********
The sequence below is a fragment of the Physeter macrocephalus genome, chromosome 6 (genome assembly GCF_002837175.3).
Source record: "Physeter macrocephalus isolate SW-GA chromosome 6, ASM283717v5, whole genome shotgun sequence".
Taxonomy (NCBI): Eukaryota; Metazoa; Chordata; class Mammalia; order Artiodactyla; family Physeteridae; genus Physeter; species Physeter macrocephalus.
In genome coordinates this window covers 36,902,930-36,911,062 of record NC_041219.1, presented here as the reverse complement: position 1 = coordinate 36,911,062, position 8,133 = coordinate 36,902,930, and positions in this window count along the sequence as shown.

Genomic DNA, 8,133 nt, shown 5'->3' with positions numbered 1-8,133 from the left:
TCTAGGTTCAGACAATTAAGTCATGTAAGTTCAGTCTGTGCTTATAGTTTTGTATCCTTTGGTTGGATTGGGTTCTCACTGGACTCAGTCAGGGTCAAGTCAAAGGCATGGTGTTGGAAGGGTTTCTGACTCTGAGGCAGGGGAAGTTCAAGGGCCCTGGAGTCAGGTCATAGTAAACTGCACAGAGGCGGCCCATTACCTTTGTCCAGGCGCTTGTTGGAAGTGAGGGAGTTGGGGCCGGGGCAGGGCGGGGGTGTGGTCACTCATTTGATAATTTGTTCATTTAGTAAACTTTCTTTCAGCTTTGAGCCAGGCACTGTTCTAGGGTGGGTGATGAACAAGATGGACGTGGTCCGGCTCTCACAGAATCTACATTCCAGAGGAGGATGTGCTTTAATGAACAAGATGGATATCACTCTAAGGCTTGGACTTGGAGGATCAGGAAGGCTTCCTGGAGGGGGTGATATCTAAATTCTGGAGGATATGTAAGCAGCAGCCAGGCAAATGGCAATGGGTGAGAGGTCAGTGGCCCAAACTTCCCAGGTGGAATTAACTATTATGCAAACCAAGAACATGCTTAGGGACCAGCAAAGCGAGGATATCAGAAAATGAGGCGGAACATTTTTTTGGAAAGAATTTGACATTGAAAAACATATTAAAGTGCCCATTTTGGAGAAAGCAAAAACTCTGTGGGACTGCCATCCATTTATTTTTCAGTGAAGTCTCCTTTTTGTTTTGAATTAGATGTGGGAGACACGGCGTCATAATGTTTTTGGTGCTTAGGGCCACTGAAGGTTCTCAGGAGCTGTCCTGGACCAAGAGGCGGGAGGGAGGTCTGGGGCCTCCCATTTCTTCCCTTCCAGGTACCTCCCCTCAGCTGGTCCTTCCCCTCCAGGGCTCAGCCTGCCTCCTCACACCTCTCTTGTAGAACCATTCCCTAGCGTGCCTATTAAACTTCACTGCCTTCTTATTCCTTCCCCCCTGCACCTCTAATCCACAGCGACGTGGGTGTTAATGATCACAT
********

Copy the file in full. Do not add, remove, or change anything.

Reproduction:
The sequence below is a fragment of the Physeter macrocephalus genome, chromosome 6 (genome assembly GCF_002837175.3).
Source record: "Physeter macrocephalus isolate SW-GA chromosome 6, ASM283717v5, whole genome shotgun sequence".
Taxonomy (NCBI): Eukaryota; Metazoa; Chordata; class Mammalia; order Artiodactyla; family Physeteridae; genus Physeter; species Physeter macrocephalus.
In genome coordinates this window covers 36,902,930-36,911,062 of record NC_041219.1, presented here as the reverse complement: position 1 = coordinate 36,911,062, position 8,133 = coordinate 36,902,930, and positions in this window count along the sequence as shown.

Genomic DNA, 8,133 nt, shown 5'->3' with positions numbered 1-8,133 from the left:
TCTAGGTTCAGACAATTAAGTCATGTAAGTTCAGTCTGTGCTTATAGTTTTGTATCCTTTGGTTGGATTGGGTTCTCACTGGACTCAGTCAGGGTCAAGTCAAAGGCATGGTGTTGGAAGGGTTTCTGACTCTGAGGCAGGGGAAGTTCAAGGGCCCTGGAGTCAGGTCATAGTAAACTGCACAGAGGCGGCCCATTACCTTTGTCCAGGCGCTTGTTGGAAGTGAGGGAGTTGGGGCCGGGGCAGGGCGGGGGTGTGGTCACTCATTTGATAATTTGTTCATTTAGTAAACTTTCTTTCAGCTTTGAGCCAGGCACTGTTCTAGGGTGGGTGATGAACAAGATGGACGTGGTCCGGCTCTCACAGAATCTACATTCCAGAGGAGGATGTGCTTTAATGAACAAGATGGATATCACTCTAAGGCTTGGACTTGGAGGATCAGGAAGGCTTCCTGGAGGGGGTGATATCTAAATTCTGGAGGATATGTAAGCAGCAGCCAGGCAAATGGCAATGGGTGAGAGGTCAGTGGCCCAAACTTCCCAGGTGGAATTAACTATTATGCAAACCAAGAACATGCTTAGGGACCAGCAAAGCGAGGATATCAGAAAATGAGGCGGAACATTTTTTTGGAAAGAATTTGACATTGAAAAACATATTAAAGTGCCCATTTTGGAGAAAGCAAAAACTCTGTGGGACTGCCATCCATTTATTTTTCAGTGAAGTCTCCTTTTTGTTTTGAATTAGATGTGGGAGACACGGCGTCATAATGTTTTTGGTGCTTAGGGCCACTGAAGGTTCTCAGGAGCTGTCCTGGACCAAGAGGCGGGAGGGAGGTCTGGGGCCTCCCATTTCTTCCCTTCCAGGTACCTCCCCTCAGCTGGTCCTTCCCCTCCAGGGCTCAGCCTGCCTCCTCACACCTCTCTTGTAGAACCATTCCCTAGCGTGCCTATTAAACTTCACTGCCTTCTTATTCCTTCCCCCCTGCACCTCTAATCCACAGCGACGTGGGTGTTAATGATCACAT